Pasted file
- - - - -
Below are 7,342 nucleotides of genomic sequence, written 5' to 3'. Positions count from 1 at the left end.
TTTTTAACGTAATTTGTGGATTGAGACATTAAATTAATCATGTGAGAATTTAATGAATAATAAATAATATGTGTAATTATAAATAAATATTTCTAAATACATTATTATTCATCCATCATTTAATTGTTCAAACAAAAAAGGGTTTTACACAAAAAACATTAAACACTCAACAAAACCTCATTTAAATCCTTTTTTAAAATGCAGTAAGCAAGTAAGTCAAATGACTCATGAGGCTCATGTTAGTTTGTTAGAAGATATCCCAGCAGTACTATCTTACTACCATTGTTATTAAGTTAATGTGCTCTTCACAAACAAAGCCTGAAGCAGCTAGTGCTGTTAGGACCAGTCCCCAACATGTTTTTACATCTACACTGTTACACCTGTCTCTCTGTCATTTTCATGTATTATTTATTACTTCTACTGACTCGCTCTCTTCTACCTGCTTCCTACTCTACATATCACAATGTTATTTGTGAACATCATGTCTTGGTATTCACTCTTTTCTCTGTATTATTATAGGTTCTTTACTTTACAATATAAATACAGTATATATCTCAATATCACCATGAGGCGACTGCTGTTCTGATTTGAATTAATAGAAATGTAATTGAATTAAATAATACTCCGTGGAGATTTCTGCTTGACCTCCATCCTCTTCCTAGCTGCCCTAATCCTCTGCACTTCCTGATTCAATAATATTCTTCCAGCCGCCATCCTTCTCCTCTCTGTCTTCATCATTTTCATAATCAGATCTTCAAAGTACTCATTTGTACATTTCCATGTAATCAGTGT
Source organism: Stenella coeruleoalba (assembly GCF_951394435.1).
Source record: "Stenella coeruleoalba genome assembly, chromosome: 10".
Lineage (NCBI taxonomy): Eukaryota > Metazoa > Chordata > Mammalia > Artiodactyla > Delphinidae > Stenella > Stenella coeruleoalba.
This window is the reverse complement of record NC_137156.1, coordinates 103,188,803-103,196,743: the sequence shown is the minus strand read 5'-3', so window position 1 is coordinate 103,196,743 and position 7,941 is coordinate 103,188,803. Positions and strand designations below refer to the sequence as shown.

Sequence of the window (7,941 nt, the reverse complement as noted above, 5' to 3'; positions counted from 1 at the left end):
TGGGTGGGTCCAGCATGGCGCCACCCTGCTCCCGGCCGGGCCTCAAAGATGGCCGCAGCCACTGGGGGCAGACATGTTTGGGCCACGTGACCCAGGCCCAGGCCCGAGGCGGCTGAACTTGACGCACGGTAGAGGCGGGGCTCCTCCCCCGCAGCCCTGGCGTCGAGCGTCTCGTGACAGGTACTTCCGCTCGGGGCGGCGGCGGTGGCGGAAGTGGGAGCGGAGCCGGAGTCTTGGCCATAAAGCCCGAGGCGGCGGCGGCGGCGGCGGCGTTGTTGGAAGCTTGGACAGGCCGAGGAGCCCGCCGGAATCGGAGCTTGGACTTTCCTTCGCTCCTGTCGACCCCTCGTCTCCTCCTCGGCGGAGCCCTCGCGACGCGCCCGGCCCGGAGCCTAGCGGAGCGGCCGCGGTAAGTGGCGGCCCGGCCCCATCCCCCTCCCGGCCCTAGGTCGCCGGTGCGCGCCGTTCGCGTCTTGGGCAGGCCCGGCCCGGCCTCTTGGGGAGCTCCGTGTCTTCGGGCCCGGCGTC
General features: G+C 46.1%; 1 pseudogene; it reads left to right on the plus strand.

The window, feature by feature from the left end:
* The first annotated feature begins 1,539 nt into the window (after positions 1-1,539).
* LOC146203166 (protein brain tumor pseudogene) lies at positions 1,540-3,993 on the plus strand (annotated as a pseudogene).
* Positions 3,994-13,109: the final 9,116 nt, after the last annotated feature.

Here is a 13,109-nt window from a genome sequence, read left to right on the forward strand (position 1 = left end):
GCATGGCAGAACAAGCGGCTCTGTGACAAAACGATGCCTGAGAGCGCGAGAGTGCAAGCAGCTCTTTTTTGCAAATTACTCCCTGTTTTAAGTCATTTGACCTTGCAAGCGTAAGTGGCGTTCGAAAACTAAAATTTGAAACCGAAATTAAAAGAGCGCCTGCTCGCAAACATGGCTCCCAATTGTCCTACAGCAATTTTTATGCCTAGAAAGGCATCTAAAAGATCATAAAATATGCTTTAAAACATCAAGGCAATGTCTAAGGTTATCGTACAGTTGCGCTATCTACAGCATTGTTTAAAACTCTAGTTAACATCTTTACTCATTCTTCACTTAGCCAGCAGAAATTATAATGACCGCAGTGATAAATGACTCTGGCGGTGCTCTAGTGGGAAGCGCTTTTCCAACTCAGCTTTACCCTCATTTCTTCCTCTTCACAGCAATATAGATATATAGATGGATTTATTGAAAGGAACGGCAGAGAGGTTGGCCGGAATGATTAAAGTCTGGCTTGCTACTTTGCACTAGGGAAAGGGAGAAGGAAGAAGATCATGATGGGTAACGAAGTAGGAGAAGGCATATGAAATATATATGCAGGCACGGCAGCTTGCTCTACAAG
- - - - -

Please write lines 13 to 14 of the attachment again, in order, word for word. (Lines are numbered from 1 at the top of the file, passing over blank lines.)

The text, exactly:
* Positions 3,994-13,109: the final 9,116 nt, after the last annotated feature.

Here is a 13,109-nt window from a genome sequence, read left to right on the forward strand (position 1 = left end):